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Though I’ve never grown it as such, Firecracker Fern is a beautiful container plant because of its arching qualities–well, also because of its foliage and blooms!  In a container, it would require more regular (several times per week) watering than it does when planted in the ground.  There are also cultivars of this perennial that bloom creamy white or a pale pink flowers.

Beautiful foliage,

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and stunning red flowers,

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Firecracker Fern is a great plant for many situations in the garden.

Thanks to Pam at Digging for hosting foliage fun for July.

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9 thoughts on “Foliage Follow-up, July Firecrackers!

  1. I appreciate your in-depth look at this plant that I’ve grown mostly for its flowers, though I like the ferny texture of its leaves too. I think I’ll have more of an appreciation for those now. Mine are still a bit half-hearted after being knocked back so hard last winter. But hopefully a mild winter this year will allow it to recover.

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    • It’s a plant that I really like, but I don’t really notice it that much. I was surprised how quickly mine returned–more so than other plants I have. (Ahem, Barbados Cherry). My garden receives the full benefit of heat-island effect, so I think I’m less likely to lose plants in the winter, though I suppose it’s hotter in the summer. Good with the bad.

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  2. I’ve been appreciating the foliage of this plant a little more in my garden this year since not one of them has bloomed yet after freezing to the ground last winter. There’s plenty of summer left so I should see blooms soon. Those little round leaves confused me a bit that first spring in San Antonio when I thought a different plant was growing out of the roots. Now I know it does that.

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    • No doubt you’ll see blooms soon. Those little leaves are odd. There’s another Russelia (coccinea, I think), that has those leaves. It doesn’t have the same slender leaves of the R. equisetiformis.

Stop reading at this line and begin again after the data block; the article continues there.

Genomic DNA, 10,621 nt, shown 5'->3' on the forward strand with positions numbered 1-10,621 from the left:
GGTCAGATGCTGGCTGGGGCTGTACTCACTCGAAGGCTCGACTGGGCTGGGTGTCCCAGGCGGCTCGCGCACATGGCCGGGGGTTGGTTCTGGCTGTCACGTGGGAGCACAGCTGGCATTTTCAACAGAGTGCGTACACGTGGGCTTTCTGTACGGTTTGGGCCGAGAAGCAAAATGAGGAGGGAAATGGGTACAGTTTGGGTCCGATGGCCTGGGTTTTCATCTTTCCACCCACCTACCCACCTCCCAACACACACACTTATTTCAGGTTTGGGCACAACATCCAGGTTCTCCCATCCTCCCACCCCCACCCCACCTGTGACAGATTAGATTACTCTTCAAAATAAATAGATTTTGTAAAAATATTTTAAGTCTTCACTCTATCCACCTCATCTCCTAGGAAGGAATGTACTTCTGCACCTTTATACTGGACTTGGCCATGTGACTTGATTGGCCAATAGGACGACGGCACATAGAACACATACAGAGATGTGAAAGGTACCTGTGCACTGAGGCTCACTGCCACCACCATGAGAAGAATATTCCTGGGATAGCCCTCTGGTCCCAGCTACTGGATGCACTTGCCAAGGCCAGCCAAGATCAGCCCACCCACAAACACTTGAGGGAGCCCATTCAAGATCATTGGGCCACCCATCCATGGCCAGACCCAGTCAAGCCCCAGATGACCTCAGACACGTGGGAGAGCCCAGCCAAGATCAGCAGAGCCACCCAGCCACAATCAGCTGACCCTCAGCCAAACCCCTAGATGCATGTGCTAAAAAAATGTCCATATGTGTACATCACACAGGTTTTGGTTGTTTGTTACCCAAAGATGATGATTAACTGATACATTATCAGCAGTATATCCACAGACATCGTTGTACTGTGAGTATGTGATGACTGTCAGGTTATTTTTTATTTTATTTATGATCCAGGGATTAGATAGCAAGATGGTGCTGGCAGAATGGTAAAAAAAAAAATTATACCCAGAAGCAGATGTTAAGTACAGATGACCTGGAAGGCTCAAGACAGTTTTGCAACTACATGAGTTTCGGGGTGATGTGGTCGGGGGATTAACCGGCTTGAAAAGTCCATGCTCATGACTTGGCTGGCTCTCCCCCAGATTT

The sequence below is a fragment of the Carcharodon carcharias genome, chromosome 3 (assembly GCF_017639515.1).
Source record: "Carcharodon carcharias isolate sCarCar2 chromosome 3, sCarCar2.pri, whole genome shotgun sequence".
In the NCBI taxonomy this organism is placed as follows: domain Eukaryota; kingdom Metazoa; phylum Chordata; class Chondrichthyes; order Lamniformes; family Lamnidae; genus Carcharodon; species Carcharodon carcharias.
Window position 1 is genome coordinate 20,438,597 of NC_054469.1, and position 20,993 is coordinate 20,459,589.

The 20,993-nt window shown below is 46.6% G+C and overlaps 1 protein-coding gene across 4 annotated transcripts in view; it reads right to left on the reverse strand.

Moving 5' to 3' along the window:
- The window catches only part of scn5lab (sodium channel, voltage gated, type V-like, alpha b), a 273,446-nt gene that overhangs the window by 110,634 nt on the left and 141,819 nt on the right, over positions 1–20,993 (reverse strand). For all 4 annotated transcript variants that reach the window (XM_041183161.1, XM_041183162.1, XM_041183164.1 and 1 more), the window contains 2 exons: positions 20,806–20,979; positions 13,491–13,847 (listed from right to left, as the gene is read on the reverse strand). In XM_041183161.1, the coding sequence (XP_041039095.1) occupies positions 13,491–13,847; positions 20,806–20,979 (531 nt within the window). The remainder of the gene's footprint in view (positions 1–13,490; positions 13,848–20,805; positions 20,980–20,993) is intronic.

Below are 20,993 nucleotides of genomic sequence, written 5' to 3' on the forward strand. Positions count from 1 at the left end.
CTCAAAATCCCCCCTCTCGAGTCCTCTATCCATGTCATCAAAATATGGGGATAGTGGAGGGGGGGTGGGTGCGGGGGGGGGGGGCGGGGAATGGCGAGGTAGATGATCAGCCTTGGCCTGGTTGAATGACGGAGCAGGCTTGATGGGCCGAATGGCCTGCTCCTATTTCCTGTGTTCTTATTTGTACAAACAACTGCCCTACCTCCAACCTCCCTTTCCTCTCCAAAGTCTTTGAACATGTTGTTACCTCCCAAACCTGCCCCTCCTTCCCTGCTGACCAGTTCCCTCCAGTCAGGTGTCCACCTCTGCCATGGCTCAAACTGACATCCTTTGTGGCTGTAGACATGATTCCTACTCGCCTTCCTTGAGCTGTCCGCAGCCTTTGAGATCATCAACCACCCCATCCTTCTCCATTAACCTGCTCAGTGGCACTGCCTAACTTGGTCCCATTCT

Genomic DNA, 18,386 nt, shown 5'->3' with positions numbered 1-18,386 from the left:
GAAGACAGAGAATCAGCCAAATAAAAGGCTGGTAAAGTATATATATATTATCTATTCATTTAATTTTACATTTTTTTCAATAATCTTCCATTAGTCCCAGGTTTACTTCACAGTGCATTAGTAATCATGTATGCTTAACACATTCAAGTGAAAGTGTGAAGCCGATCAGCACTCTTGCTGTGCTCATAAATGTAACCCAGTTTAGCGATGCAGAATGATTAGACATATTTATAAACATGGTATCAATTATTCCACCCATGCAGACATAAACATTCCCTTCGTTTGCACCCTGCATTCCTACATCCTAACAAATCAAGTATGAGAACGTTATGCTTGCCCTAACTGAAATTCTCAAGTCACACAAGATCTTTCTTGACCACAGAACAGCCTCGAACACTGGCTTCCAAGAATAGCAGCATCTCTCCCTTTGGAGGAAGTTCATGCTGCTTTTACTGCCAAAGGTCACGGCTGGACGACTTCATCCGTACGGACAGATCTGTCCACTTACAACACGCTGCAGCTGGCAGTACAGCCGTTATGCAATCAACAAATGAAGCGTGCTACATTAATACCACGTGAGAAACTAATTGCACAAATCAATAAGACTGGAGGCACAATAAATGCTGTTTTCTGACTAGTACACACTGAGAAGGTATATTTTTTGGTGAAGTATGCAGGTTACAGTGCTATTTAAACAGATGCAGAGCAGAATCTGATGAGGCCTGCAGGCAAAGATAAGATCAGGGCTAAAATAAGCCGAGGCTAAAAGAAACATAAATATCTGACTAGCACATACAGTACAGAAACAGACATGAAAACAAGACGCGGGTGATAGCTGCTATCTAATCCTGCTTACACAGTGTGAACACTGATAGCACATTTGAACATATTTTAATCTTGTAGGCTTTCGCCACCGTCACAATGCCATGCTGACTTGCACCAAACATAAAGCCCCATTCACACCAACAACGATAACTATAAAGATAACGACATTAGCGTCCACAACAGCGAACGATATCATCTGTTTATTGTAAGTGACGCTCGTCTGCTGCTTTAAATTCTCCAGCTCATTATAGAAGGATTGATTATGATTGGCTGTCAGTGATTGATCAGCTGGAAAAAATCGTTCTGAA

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  3. I’m with Shirley – none of my firecracker plants have bloomed yet and I too was confused at the appearance of the little round leaves. I can report with confidence they are deer resistant however – mine are all out front and none of them have been browsed over the past 3 or so years. Two of mine are in what would be a hell strip if we had sidewalks and have tolerated a lot of heat and sun. They are a real winner in our landscapes and I appreciate you bringing them the attention they deserve!

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    • Oh, I’m glad to know (without a doubt!) that they’re deer resistant. I couldn’t remember where I’d read that, I just remember it from some book, somewhere. It’s a great plant–wish I had room for more.

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  4. I thought my firecracker fern was a goner for sure after this past winter. The late freeze made the stems burst with the crazy ice explosions. Amazingly they came back, though, I don’t think they are blooming yet. Thanks for the propagation tip. I had no idea they rooted so easily by ground layering. I’ll have to give that a try.

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  5. Pingback: The Spring Garden | My Gardener Says…